- Special Projects
The owners of community-based care homes for the elderly and disabled are pressing state lawmakers, government officials and others to address what they say is a growing trend of illegal care facilities in neighborhoods throughout Hawaii.
They are concerned about the quality of care the clients inside these unlicensed or uncertified homes may be receiving, the broader implications to the long-term care industry and the state’s failure to adequately respond despite years of complaints.
“We just want to put a stop to this,” said Robert Tabaniag, owner of Hokulaki Senior Care Home in Kaneohe. “But it seems like the people following the rules sometimes get the wrong end of the stick.”
The Department of Health’s Office of Health Care Assurance, headed by Keith Ridley, oversees more than 12,300 residents who live in roughly 1,700 long-term care facilities. These range from smaller homes in residential settings with one or two clients per facility to larger institutions with dozens or more beds.
Tabaniag and the owners of other care homes said they have tried to get health inspectors to crack down on the unlicensed facilities but have been rebuffed, often told the department lacks the policing powers necessary to investigate.
They said cases have been referred to the Adult Protective Services division of the Department of Human Services and the Attorney General’s office but they have still seen a growing number of homes operating without the required license or certification that helps ensure the facility complies with health and safety regulations and that the caregivers meet the minimum standards of training and experience.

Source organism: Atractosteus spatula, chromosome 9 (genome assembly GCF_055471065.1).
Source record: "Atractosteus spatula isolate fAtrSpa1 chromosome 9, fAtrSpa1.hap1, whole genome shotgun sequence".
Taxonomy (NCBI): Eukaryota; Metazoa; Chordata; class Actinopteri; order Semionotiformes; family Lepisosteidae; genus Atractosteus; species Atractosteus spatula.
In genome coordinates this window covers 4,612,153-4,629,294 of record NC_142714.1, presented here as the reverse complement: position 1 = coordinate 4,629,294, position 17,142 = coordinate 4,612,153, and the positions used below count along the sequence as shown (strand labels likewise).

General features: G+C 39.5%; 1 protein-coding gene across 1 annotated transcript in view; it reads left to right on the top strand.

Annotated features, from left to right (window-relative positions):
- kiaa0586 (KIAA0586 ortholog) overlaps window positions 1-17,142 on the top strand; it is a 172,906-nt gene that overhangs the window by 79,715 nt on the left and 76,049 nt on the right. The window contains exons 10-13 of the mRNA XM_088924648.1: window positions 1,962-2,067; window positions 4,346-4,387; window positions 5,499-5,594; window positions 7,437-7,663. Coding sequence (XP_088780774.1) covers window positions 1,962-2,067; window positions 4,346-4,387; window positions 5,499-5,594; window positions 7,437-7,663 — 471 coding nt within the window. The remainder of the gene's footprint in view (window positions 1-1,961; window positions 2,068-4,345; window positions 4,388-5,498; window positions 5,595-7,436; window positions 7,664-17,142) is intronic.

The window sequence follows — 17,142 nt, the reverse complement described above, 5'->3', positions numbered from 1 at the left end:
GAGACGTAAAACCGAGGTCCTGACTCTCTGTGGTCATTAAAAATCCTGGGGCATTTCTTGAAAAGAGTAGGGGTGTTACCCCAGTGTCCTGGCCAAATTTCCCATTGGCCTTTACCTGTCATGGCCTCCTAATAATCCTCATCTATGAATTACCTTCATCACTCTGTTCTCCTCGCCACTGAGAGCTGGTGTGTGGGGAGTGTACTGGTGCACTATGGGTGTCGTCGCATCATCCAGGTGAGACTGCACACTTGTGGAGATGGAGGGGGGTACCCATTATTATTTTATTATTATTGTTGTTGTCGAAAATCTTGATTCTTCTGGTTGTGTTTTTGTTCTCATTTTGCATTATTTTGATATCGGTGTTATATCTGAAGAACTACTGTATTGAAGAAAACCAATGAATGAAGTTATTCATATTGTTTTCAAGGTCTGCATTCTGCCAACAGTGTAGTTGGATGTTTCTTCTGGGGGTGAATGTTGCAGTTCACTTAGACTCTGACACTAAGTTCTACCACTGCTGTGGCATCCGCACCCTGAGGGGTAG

“They don’t even turn their heads,” Tabaniag said. “They just inspect the home next to it.”
Ridley and a spokeswoman for the Department of Health did not respond to requests for comment. The Attorney General’s office did not respond to an email seeking comment last week. Messages were also left with Adult Protective Services and Community Ties of America, which licenses foster homes.
It’s difficult if not impossible to know just how many care facilities may be operating under the radar. Several care home operators estimated there were dozens on Oahu alone, and a state lawmaker who works closely with the industry, Rep. John Mizuno, said a conservative estimate would be as many as 200 statewide.
“I would have to say 10 percent of that industry is now illegally run,” Mizuno said. “It’s a consumer protection issue.”
Mizuno, who serves as House vice speaker, wrote legislation trying to force the unlicensed homes to come into compliance but it died in the Human Services and Health committees, chaired by Reps. Dee Morikawa and Della Au Belatti, respectively.
“I support the chairs’ decisions, however, this is an issue that has percolated to the top of the minds of the caregivers,” Mizuno said. “You’re getting a cottage industry now that’s not being regulated.”
House Bill 833, which never received a hearing, would have required adult family boarding homes and private homes that provide healthcare to the elderly or disabled to be licensed by the Department of Health.
It also would have established fines for operating an adult residential care home, adult family boarding home or private home that provides healthcare to elderly or disabled individuals who are unrelated to the caregiver family by blood, marriage, or adoption or hospice home without a license.
Mizuno also put forward a caregiver omnibus bill, House Bill 1510, that included a section aimed at illegal care facilities. It would have required any community-based care home or day care center providing healthcare to the elderly or disabled who are unrelated to the caregiver family to be “licensed or certified and subject to the purview of the department to ensure the health, safety, and welfare of the individuals placed therein.”
Morikawa and Belatti gave the omnibus bill a hearing but deferred it indefinitely despite dozens of pages of testimony in support.